PayPal CEO’s Interview With World Economic Forum Could Suggest Mentality Behind Backtracked ‘Misinformation’ Penalty
Hollie Adams/Bloomberg via Getty Images

Remarks made by PayPal CEO Dan Schulman during an interview with the World Economic Forum earlier this year could shed light on the company’s attempt to pull $2,500 from users’ accounts if they promote “misinformation.”

PayPal, which has deplatformed multiple entities and commentators for their political and social views, had unveiled a forthcoming change to its acceptable use policy that would have banned the promotion of “misinformation,” as well as “hate, violence, racial or other forms of intolerance that is discriminatory.” Within one day of The Daily Wire breaking news of the policy change, PayPal claimed that the new guidelines were published “in error” and apologized “for the confusion this has caused.”

Schulman, who has led PayPal since 2014 and is actively involved in the World Economic Forum, told the organization during a January interview that his approach to business involves moving the needle on social issues as well as earning profits.

“Trust extends well beyond whether you deliver an excellent product or service. Doing that is very necessary, but it’s not sufficient,” he asserted. “To be a company that embodies trust, your mission and values should make it clear that you stand for more than just maximizing profit. That you stand up for social issues that are important, and you do the right things to help create a better world.”

PayPal garnered controversy in 2016 after the company opposed a North Carolina law that barred individuals from using washrooms for people of the opposite sex. “I immediately made the decision that we were going to withdraw our plans to open an operations center there in a week,” Schulman explained. “Because that was a clear assault against people for their gender identity and their sexual orientation.”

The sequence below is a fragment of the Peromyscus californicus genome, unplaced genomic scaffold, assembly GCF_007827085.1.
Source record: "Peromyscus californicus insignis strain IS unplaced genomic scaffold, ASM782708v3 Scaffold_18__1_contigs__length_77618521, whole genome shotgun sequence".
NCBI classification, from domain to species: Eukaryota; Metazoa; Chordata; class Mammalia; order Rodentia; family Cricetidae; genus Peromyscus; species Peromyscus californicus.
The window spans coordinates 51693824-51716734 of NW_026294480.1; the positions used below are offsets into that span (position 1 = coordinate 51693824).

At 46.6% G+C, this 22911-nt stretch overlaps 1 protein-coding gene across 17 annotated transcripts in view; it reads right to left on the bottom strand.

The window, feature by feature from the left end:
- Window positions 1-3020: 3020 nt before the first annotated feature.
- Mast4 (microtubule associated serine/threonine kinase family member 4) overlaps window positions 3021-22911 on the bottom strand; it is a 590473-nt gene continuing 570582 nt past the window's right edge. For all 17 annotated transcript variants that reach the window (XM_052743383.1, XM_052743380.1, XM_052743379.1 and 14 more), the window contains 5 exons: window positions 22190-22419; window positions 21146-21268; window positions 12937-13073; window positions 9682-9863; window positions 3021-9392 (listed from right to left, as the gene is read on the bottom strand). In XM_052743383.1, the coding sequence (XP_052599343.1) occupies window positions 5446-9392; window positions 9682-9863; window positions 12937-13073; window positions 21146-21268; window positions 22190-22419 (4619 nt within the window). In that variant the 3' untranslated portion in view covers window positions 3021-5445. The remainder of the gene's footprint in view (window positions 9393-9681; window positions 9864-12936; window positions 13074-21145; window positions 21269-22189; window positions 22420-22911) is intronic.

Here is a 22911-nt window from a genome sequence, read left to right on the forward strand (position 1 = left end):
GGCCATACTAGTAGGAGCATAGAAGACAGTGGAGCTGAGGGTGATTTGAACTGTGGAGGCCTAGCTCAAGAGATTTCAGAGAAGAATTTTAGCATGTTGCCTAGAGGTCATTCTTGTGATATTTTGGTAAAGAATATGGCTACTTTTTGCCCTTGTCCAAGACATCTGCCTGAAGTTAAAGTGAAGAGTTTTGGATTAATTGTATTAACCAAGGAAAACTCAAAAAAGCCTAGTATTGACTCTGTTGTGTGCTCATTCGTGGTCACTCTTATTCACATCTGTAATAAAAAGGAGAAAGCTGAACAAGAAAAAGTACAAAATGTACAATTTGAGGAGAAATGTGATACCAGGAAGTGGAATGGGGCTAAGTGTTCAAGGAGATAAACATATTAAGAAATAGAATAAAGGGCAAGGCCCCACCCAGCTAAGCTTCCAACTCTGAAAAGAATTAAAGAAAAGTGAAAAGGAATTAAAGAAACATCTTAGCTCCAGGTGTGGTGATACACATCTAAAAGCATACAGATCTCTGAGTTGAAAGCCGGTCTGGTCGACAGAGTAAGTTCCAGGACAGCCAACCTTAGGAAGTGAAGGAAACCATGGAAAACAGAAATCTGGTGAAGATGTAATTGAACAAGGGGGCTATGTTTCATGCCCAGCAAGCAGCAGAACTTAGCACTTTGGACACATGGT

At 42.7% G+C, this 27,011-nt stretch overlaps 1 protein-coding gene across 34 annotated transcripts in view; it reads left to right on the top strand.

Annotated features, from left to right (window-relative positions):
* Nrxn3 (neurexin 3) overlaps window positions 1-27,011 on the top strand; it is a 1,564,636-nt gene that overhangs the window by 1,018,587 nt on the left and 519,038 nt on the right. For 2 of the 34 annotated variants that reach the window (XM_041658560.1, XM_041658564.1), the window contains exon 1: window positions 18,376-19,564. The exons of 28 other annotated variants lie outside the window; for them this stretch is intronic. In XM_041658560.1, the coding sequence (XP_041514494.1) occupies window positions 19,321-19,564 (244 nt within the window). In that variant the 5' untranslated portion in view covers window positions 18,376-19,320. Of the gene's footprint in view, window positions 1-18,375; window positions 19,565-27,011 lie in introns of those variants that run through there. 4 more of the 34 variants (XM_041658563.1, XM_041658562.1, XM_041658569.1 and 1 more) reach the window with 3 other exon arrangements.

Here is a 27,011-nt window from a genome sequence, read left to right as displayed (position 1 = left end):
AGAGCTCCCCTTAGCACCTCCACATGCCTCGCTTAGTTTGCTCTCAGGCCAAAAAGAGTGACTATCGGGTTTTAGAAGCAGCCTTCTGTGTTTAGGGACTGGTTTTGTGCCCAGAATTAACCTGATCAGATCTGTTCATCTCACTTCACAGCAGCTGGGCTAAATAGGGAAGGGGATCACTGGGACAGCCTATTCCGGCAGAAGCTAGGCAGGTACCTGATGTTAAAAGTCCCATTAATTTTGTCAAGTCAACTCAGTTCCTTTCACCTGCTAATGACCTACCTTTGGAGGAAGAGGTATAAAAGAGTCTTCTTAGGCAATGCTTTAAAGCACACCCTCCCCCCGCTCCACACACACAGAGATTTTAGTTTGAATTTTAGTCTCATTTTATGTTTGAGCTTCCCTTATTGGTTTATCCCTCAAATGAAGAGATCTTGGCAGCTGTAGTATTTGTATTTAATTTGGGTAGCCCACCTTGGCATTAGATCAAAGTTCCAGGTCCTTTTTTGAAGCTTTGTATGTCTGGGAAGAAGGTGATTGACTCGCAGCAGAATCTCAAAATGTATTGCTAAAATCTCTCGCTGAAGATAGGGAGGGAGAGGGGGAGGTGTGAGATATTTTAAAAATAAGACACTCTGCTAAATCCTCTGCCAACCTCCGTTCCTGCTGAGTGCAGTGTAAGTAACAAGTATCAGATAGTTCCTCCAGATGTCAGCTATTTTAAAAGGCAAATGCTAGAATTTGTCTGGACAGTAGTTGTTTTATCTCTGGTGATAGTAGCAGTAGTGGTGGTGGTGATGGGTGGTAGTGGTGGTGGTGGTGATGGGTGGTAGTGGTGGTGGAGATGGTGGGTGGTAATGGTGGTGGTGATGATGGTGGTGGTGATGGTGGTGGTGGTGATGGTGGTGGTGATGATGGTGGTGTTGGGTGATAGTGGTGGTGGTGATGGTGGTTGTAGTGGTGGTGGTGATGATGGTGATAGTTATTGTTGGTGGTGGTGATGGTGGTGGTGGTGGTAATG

“Saying that you have values and not acting on them is worse than not having any values,” Schulman explained. “That’s what causes employees to revolt, that’s how you sow distrust with customers or regulators.”

Among other entities, the World Economic Forum is a leading proponent of stakeholder capitalism, an approach to investing that encourages executives to consider the needs of employees, communities, and other parties in addition to shareholders, and the use of corporate power to advance political agendas in the global economy. The philosophy has drawn criticism for shifting executives’ gaze away from maximizing value for shareholders.

Corporate involvement in contentious political and social issues likewise provokes skepticism among consumers and investors. PayPal trended on social media over the weekend as thousands of users expressed their disdain for the acceptable use policy and announced that they intended to cancel their accounts. The company’s stock plummeted on Monday as the backlash appeared to spook investors, causing PayPal to lose over $6 billion in market value.

Earlier this year, an exclusive poll from The Daily Wire showed that American investors would prefer that companies commit solely to the pursuit of profits. Although 29% of respondents agreed it is a “good thing” for companies to leverage their financial power for political or social means supported by executives, 58% said it is a “bad thing.”

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The Daily Wire   >  Read   >  PayPal CEO’s Interview With World Economic Forum Could Suggest Mentality Behind Backtracked ‘Misinformation’ Penalty